A bright light has gone dim. So happy to have known him here. So sad he's gone.
Jeff past away yesterday. He was surrounded by his loving family.
He will be missed.
Saw this and became sick at heart. We knew this was coming, but somehow Doc seemed larger than life. He was, of course, not. Just a guy who gave what he had for the good of those he met, whether in person (I'm sure) or online.
Of course "we do not sorrow as those who have no hope" (1 Thessalonians 4:13).
"3 Praise be to the God and Father of our Lord Jesus Christ! In his great mercy he has given us new birth into a living hope through the resurrection of Jesus Christ from the dead, 4 and into an inheritance that can never perish, spoil or fade. This inheritance is kept in heaven for you, 5 who through faith are shielded by God’s power until the coming of the salvation that is ready to be revealed in the last time. 6 In all this you greatly rejoice, though now for a little while you may have had to suffer grief in all kinds of trials. 7 These have come so that the proven genuineness of your faith—of greater worth than gold, which perishes even though refined by fire—may result in praise, glory and honor when Jesus Christ is revealed. 8 Though you have not seen him, you love him; and even though you do not see him now, you believe in him and are filled with an inexpressible and glorious joy, 9 for you are receiving the end result of your faith, the salvation of your soul" (1 Peter 1:3-9).
We salute Jeff Clarke, believer, husband, father and friend.
Rest In Peace, Jeff. I hope your family can find comfort in such a difficult time.
You brought so much wit, humor, compassion, and humanity to the world. You’ve left your mark on so many.
We all miss you.
Doc has meant a lot to me and touched so many lives. Thank you all for everything and thank you Doc for everything.
Raise that glass to a life well lived and shtick well slung.
My friend died today. They say, "surrounded by his family and loved ones" and I'm glad for that, but many of his friends were not there. There's no way we could be, scattered about the globe as we are. We met online 15 years ago over a love of baseball and talked about all sorts of things in the intervening years - along with some baseball.
He was a big part of the Mariners community I found online after leaving Seattle, and left a huge impression on all of us.I disagreed with him politically, but there was a whole section of the community devoted to hashing out these political disagreements. It seems quaint now, after these past few years when political lines are harsher differentials than any other, but he was a man devoted to adding to his light bulbs of knowledge. I disagreed with him religiously, but he was a loving man who helped his community and tirelessly worked to bridge gaps and uplift strangers.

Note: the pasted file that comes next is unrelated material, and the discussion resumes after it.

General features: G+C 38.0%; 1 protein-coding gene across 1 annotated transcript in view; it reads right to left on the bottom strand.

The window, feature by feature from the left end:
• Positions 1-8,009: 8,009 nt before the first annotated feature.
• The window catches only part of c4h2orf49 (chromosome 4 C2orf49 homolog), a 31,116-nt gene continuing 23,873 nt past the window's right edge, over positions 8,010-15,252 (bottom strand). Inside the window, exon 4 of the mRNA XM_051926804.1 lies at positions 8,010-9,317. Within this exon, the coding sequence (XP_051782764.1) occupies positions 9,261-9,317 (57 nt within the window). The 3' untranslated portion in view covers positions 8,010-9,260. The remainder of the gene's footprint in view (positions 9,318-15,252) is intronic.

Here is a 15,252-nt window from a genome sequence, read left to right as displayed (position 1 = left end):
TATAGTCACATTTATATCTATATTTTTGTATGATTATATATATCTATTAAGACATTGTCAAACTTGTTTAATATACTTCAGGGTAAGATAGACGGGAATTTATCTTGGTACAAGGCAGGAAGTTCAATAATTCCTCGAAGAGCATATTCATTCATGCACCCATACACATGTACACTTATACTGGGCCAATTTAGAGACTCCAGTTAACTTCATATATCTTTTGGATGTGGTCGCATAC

He was a brilliant chessplayer and a fascinating wordsmith, and our books of both clarification and exposition are now lost to time - two people sharing words and educating each other. "As iron sharpens iron," as he might quote from the book he loved and that I view with a bit more skepticism. But if he's right then he's home now, and if I'm right then it doesn't matter - the life he lived here was good enough for me. Thanks for everything Jeff - you will be missed, and remembered, for a long time to come.
I will miss a man I never met; a friend, in fact.
He was a man who is worthy of our missing, a man of kindness, moral and intellectual strength, clarity in thought and of great humor. That’s a hell of a lineup.
He touched us all.
Godspeed, Jeff Clarke.
I have that bottle of Johnny Walker Black. Tonight, after my meeting, I will pop it, sit in the dark on my deck and offer you a toast. More than one.
Au revoir, my friend. Travel well......
What I shared on Twitter, with Geoff & John's followers:
"Jeff was a skilled writer, an insightful thinker, a caring person, and a good friend. With his relentless yet reasoned optimism Doc brought light and fun into some difficult seasons for Mariners fans. He will be missed."
It's not enough, but it's just about all I have... when nothing would really suffice anyways. The best tribute to Jeff will be looking at the world as he did - seeing the best during the tough times, enjoying the game even when the team isn't competitive, and enjoying this community.
If I could write an article a month from Mexico from a non-expert's perspective and have that work (logistically, value to the community), I would. If there's a way around the technological hurdles, I'll let the community decide what my writing adds, if anything.
Jeff was my friend. As I mentioned before I had the distinct honor to have met him on a couple of occasions. My life is richer for it. But even if those particular things would not have happened, Jeff would still have been my friend.
I am in constant awe of the assembled group of friends here. The many backgrounds, the knowledge, the gentleness of spirit, the valuing of other human beings as having worth by that virtue alone. This is what diversity is meant to be. The diversity of ideas with true tolerance has never been exemplified in any other facet of life that I have witnessed better than it has been here. This place is a true treasure to me because Jeff was a true treasure to us.